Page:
Poring over 39 applications for just a dozen available spots, the competition is fierce.
And it’s not even for a ‘job’ – it’s for the Peer Interaction Team at Escalon High School.
PIT, as it’s popularly known, is a sought-after class, agreed advisor Sue Gentry.
“We get a plethora of wonderful people,” she said of the applicants, but noted that the screening and selection process is “a little rigorous” because there are so few openings.
Students who will be incoming sophomores, juniors or seniors are eligible to apply for PIT. Among the activities of the class, they are paired with ‘buddies’ and meet them at Dent, Van Allen or El Portal at specific times during the week for some one-on-one time to talk, offer support, homework help and the like.
The team members also put on a variety of schoolwide activities and special programs at EHS.
“We do go into some of our special needs classrooms once a week as well,” Gentry said.
And this year, PIT has taken over leadership of the school’s ‘Care Closet’ which provides needed toiletries, basic school supplies and food to students in need.
“I like interacting with people and the way we help each other out,” said first year member Reyne Morado, a senior.
“It’s super fun,” agreed fellow first year PIT member and senior Joanna Garcia. “You get to meet new people.”
For second year participant, senior Alexis Silva, she said one of the most unexpected aspects of the class for her was the personal growth.
“What surprised me was how much trust is in the class, how much you have to trust each other,” she said.
A PIT off-campus training helped drive that point home and Silva said the team was able to bring that back to the high school and share that message with classmates.
Madison Pence enjoys getting the chance to ‘buddy’ up with a younger student.
“I go to El Portal on Tuesdays and Thursdays,” she explained. “Plus being in PIT, you do all the fun stuff around campus.”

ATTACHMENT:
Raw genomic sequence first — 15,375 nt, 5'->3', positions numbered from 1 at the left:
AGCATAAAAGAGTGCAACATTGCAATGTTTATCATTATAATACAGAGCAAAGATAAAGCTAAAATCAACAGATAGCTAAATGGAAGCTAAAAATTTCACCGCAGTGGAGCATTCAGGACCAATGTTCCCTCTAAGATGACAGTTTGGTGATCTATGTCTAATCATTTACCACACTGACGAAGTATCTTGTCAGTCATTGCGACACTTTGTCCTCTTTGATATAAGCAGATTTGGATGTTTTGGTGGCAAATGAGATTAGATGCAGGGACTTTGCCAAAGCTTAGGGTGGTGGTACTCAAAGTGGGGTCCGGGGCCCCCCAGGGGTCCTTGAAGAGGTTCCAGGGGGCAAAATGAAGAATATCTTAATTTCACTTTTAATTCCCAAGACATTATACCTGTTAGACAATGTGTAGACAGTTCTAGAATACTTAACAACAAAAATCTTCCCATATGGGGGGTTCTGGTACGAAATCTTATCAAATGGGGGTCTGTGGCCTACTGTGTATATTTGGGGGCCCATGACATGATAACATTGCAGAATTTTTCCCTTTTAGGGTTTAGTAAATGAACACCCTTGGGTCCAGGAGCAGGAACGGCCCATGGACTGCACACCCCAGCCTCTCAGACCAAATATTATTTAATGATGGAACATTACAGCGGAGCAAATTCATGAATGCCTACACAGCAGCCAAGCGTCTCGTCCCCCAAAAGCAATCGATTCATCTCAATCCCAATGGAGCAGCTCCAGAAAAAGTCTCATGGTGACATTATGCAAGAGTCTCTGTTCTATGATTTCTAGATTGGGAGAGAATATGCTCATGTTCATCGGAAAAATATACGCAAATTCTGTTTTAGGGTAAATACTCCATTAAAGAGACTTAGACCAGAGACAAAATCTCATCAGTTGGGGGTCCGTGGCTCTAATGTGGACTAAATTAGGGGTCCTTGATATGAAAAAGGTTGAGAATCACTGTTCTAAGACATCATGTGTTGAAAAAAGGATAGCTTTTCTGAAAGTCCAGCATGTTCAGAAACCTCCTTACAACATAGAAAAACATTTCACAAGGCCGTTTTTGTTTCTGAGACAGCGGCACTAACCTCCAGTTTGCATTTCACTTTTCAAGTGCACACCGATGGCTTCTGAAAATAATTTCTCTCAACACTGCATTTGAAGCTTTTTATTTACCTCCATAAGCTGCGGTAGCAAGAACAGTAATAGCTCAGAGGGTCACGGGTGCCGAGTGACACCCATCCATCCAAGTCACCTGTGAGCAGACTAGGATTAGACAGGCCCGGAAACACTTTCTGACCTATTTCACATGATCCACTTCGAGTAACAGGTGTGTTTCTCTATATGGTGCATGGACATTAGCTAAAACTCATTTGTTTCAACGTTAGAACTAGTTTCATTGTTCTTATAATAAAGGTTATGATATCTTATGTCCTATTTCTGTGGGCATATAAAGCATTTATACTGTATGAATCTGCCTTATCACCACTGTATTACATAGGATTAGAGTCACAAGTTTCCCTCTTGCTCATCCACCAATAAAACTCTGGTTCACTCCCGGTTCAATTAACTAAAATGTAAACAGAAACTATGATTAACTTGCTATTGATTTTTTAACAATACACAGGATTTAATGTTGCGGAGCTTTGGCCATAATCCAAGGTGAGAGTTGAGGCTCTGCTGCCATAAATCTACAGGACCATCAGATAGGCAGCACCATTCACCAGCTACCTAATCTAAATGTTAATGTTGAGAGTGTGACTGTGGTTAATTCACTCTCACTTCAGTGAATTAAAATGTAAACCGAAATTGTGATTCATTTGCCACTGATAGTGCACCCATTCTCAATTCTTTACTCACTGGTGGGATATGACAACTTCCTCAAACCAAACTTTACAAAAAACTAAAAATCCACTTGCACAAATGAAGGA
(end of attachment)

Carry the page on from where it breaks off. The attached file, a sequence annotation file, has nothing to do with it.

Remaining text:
Pence, a senior, is in her first year with PIT and many of the current class members had PIT buddies when they were younger, and now are paying it back through helping a new younger buddy of their own.
Interviews for potential PIT members are going on now, said Gentry, who has served as the PIT advisor for the past four years. Potential new members meet with a panel for a few ‘icebreaker’ questions to get them over their nerves, then proceed to the formal interview.
“We try to divide it up between the classes so we have a good balance of sophomores, juniors and seniors,” Gentry explained of filling the available seats.
She also said she was very pleased that the PIT team has taken on such a leadership role in making sure the Care Closet has enough items to take care of students on campus that need a little extra help. Students that need some emergency food or supplies can contact Gentry at the high school or their individual school counselor. This helps protect their privacy, said Gentry.
“What we look for in a PIT member is a genuine personality, someone who can get as much from the class as they can give,” Gentry added. “It’s pretty amazing to watch the growth of these kids over the years.”